Going on holiday was always a combination of sheer adrenaline and trepidation. On the one hand the freedom to leave behind the tedium of normality; on the other, three children squashed into the back seat of a dependable, if slow, VW beetle for up to sixteen hours was daunting. To this day the smell of well boiled eggs with a tinfoil wrapped salt and pepper and cold, congealed fatty boerwors evokes elements of childhood. I am not one to get excited by the prospect of going anywhere – never will be. My pragmatic mind waits until the car is packed. As in many families, seating was an issue. The tallest of the children (me) sat on the left, the littlest sister next and the middle sister on the right side. The journey would start with “I Spy with My Little Eye” for about 15 minutes, then silence until the sun crested the horizon. By then we were two hours into the trip.
At one of the rest stops breakfast would be served with either condensed milk tea or coffee out of a tartan thermos. All good and well, but we were now awake. For the next two hours we spoke and played car cricket. Car cricket was a game based on the cars driving in the opposite direction each car was worth one run, except if it were a Mercedes, which was worth four, and a bus which was worth six. When a Volkswagen came it was the end of your innings.
This carried on until a dry spell or boredom ended it. At that moment, niggles in our temperament started to surface. As if we were playing a game of world domination like RISK™, we started to encroach one another’s territory. One millimeter at a time until it became full blown war, our voices got louder, we were more fractious until the dreaded “Shall we go home or shall I give all a hiding” words were bellowed from the front seats. At that time, I was ready to go home!
Of course we never turned back, we sweltered, we contorted in a failed attempt to feel comfortable, but when the sliver of blue was on the horizon we forgot all. We filled our lives with ice cream, the inevitable sunburn and hours of swimming in the sea. All the travails we had been through forgotten. With nary a thought of the return journey we frolicked and lazed grasshopper style.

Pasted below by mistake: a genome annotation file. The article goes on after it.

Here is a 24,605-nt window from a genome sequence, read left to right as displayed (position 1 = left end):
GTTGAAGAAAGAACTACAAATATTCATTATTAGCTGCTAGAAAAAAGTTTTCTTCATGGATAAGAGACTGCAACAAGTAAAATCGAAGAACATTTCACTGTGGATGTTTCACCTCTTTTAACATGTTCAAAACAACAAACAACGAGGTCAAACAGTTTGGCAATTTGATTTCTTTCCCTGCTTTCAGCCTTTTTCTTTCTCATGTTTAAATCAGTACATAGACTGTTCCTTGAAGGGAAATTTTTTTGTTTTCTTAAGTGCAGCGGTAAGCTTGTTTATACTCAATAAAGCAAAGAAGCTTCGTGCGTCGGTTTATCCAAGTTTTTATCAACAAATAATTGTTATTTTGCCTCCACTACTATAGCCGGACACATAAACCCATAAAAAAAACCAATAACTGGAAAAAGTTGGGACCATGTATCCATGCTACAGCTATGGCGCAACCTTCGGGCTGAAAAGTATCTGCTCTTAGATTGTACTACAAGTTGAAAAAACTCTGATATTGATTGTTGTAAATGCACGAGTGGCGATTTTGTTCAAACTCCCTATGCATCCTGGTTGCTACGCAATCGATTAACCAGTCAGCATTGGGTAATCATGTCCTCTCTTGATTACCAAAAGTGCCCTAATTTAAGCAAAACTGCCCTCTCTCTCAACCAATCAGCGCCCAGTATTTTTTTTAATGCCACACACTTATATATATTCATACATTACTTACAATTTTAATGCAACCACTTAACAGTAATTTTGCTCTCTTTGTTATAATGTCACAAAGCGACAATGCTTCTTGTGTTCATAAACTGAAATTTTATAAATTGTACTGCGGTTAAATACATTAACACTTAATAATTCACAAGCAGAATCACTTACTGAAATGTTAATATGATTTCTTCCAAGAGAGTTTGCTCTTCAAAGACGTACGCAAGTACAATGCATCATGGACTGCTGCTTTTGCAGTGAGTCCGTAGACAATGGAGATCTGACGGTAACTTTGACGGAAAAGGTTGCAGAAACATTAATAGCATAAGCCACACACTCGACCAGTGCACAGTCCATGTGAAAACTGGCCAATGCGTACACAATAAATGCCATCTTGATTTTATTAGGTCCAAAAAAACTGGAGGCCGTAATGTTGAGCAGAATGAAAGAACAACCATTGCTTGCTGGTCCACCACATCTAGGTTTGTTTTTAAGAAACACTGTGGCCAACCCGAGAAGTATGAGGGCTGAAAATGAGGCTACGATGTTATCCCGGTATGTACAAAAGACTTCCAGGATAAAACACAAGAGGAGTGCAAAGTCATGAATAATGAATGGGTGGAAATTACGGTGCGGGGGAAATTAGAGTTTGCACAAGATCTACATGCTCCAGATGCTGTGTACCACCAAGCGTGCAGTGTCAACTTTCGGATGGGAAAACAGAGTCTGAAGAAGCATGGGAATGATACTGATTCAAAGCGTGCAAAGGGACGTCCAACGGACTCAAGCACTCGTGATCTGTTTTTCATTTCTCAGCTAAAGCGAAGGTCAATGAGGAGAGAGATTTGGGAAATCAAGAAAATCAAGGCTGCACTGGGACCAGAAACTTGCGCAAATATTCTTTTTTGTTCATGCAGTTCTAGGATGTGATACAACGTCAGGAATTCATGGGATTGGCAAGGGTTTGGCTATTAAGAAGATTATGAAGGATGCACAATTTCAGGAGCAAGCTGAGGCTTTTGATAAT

Thinking back on both the highs and lows of every trip is a metaphor for our lives. That is what makes our lives such a richly coloured and textured piece of embroidery. The obvious and somewhat lame association would be to compare this to the journey of one’s life. I think life is not really a journey, more like a stream of bubbles – similar to the ones we bought as children. Can you remember those in the red and yellow bottles with the bubble ring where we use to dip and blow into? Normal daily life comes with chores that need to be met (eating and sleeping); sometimes we manage to enjoy them. The long soak after work and the romantic candlelit bath are but two of them. Other times a rushed shower or a meal eaten on the run is all you can do. What is important is not the string between things, rather, the intent with which we allow ourselves to live them chunks in between, and that we must live accordingly.
Even doing something less enjoyable is either bad or good. Taking that as a concept has changed my life. When I am faced with a less happy part of my day, week or circumstance I try not to hope as the Persian Sufi poet Attar of Nishapur is attributed to have said, “This too shall pass.” Instead I sit in the moment and remind myself how in short order it will interlace into my memory. This changes how I view it. Trying to remember it as a story worth regaling in a winter’s night or maybe around a summer braai, it causes us to step into our own narrative simultaneously as a participant and an observer. I have found this to diminish the bad experiences but strangely enhance the good. This, contrasts the mundane in our lives, but at the same time elevates the peaks in a positive manner.
Thinking back from the trips now; they were some of my favourites, imagine if I was living them that way since the beginning of my life…